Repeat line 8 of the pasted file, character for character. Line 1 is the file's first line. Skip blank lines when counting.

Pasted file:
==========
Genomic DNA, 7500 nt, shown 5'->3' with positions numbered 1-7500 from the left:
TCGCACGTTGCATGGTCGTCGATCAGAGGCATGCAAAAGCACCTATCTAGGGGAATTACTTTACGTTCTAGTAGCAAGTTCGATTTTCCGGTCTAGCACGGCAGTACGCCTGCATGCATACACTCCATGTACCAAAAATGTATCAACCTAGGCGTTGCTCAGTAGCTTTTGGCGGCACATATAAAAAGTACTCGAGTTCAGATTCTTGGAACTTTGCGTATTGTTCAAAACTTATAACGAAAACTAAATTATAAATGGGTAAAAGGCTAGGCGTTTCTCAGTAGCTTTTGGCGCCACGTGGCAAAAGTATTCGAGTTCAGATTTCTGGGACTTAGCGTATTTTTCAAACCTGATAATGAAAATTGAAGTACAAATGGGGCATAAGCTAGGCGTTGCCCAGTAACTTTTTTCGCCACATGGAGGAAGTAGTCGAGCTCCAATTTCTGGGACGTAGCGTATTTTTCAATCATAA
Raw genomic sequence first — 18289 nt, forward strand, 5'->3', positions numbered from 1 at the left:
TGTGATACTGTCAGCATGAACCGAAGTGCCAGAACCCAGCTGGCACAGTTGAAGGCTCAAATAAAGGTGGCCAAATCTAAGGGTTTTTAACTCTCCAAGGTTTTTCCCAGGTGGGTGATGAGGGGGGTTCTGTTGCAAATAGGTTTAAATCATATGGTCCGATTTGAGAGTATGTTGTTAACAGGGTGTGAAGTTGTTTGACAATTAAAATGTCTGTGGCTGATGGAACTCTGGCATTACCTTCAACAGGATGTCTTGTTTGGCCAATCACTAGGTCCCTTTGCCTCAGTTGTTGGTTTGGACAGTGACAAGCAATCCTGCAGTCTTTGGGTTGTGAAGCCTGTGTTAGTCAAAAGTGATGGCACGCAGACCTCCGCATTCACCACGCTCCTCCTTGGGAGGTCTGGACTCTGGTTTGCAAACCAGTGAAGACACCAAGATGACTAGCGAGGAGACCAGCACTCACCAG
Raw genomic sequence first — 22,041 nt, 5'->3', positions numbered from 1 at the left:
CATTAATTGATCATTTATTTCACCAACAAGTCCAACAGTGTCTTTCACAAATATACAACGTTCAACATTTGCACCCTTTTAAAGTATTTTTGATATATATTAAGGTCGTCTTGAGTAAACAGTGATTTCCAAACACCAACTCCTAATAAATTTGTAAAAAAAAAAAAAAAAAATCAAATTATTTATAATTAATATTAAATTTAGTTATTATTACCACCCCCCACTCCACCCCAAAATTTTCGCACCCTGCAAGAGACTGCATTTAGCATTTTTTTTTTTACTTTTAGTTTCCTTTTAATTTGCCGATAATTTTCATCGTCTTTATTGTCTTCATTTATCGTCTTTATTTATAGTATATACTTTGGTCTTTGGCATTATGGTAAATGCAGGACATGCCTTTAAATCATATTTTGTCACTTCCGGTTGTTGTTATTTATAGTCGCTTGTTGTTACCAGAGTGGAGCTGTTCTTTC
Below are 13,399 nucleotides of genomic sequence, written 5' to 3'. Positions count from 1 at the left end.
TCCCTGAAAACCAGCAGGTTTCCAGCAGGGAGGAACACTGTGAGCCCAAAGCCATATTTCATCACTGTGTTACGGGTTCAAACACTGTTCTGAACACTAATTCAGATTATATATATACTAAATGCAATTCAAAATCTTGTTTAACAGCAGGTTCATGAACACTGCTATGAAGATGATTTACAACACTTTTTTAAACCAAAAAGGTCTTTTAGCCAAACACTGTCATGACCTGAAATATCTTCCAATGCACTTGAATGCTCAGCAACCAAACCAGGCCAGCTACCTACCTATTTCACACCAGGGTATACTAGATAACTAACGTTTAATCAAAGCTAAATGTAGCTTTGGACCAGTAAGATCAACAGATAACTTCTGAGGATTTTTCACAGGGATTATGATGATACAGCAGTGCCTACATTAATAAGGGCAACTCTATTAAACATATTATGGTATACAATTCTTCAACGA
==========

TCCCTGAAAACCAGCAGGTTTCCAGCAGGGAGGAACACTGTGAGCCCAAAGCCATATTTCATCACTGTGTTACGGGTTCAAACACTGTTCTGAACACTAATTCAGATTATATATATACTAAATGCAATTCAAAATCTTGTTTAACAGCAGGTTCATGAACACTGCTATGAAGATGATTTACAACACTTTTTTAAACCAAAAAGGTCTTTTAGCCAAACACTGTCATGACCTGAAATATCTTCCAATGCACTTGAATGCTCAGCAACCAAACCAGGCCAGCTACCTACCTATTTCACACCAGGGTATACTAGATAACTAACGTTTAATCAAAGCTAAATGTAGCTTTGGACCAGTAAGATCAACAGATAACTTCTGAGGATTTTTCACAGGGATTATGATGATACAGCAGTGCCTACATTAATAAGGGCAACTCTATTAAACATATTATGGTATACAATTCTTCAACGA